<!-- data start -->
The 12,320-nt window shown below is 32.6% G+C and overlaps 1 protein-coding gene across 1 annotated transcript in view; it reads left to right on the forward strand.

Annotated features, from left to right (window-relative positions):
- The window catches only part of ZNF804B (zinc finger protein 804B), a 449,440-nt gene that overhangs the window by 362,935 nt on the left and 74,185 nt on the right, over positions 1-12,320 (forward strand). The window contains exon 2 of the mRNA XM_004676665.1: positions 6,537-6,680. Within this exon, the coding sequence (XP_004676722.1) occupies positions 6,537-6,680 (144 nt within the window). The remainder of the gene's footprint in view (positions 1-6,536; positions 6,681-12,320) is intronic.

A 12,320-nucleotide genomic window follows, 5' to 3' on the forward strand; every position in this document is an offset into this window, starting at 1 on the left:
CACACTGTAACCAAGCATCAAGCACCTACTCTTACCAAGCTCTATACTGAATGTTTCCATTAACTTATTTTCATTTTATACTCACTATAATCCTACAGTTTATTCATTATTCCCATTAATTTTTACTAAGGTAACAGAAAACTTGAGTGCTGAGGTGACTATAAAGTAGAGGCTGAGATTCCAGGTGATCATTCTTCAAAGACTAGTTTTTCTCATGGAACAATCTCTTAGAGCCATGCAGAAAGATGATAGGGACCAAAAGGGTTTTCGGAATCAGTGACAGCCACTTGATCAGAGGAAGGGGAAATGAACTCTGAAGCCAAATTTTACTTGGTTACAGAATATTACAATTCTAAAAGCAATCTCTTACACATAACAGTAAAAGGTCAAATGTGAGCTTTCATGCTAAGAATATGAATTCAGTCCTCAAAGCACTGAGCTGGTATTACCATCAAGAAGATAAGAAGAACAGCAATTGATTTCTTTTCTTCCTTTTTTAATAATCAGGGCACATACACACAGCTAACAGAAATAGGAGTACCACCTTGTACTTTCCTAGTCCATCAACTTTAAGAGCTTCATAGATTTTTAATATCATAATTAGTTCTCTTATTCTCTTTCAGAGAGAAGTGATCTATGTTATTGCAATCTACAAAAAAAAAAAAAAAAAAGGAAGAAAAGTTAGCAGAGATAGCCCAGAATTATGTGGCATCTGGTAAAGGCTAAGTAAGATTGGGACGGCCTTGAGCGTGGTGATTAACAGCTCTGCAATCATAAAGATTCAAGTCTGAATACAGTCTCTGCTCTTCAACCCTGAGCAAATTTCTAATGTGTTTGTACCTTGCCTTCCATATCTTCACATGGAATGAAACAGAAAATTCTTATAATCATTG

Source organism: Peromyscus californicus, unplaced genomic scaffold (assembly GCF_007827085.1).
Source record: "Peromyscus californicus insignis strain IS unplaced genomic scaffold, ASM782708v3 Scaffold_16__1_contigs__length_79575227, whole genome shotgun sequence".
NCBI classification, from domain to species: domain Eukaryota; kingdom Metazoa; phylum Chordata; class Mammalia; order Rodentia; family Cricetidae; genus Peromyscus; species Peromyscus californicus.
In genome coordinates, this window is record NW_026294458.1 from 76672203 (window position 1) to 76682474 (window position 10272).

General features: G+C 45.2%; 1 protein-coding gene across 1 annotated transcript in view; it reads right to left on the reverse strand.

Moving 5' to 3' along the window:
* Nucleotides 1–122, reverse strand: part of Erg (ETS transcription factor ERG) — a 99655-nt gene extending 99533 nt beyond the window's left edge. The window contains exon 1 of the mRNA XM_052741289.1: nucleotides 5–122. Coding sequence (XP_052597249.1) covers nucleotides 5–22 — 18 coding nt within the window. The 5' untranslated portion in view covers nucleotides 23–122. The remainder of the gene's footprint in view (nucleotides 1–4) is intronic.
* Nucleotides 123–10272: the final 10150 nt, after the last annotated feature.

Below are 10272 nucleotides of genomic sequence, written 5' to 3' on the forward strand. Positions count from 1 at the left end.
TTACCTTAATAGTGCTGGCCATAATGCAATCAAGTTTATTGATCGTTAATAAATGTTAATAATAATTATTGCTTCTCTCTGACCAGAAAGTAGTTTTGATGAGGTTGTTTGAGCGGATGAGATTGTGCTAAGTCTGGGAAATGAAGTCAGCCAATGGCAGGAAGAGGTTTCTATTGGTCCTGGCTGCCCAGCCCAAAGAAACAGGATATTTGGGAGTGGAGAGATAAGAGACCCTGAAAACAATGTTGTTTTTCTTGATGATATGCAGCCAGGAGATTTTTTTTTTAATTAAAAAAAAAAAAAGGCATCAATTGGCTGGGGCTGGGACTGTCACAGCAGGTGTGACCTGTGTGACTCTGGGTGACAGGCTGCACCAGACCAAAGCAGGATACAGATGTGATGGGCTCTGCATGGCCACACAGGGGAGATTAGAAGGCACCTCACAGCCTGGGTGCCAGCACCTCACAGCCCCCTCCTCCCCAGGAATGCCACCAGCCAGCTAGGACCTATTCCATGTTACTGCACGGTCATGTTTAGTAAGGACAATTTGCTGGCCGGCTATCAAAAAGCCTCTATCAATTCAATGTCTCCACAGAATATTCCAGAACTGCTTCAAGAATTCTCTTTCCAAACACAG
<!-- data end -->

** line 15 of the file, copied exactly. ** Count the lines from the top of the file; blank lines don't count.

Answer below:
TTACCTTAATAGTGCTGGCCATAATGCAATCAAGTTTATTGATCGTTAATAAATGTTAATAATAATTATTGCTTCTCTCTGACCAGAAAGTAGTTTTGATGAGGTTGTTTGAGCGGATGAGATTGTGCTAAGTCTGGGAAATGAAGTCAGCCAATGGCAGGAAGAGGTTTCTATTGGTCCTGGCTGCCCAGCCCAAAGAAACAGGATATTTGGGAGTGGAGAGATAAGAGACCCTGAAAACAATGTTGTTTTTCTTGATGATATGCAGCCAGGAGATTTTTTTTTTAATTAAAAAAAAAAAAAGGCATCAATTGGCTGGGGCTGGGACTGTCACAGCAGGTGTGACCTGTGTGACTCTGGGTGACAGGCTGCACCAGACCAAAGCAGGATACAGATGTGATGGGCTCTGCATGGCCACACAGGGGAGATTAGAAGGCACCTCACAGCCTGGGTGCCAGCACCTCACAGCCCCCTCCTCCCCAGGAATGCCACCAGCCAGCTAGGACCTATTCCATGTTACTGCACGGTCATGTTTAGTAAGGACAATTTGCTGGCCGGCTATCAAAAAGCCTCTATCAATTCAATGTCTCCACAGAATATTCCAGAACTGCTTCAAGAATTCTCTTTCCAAACACAG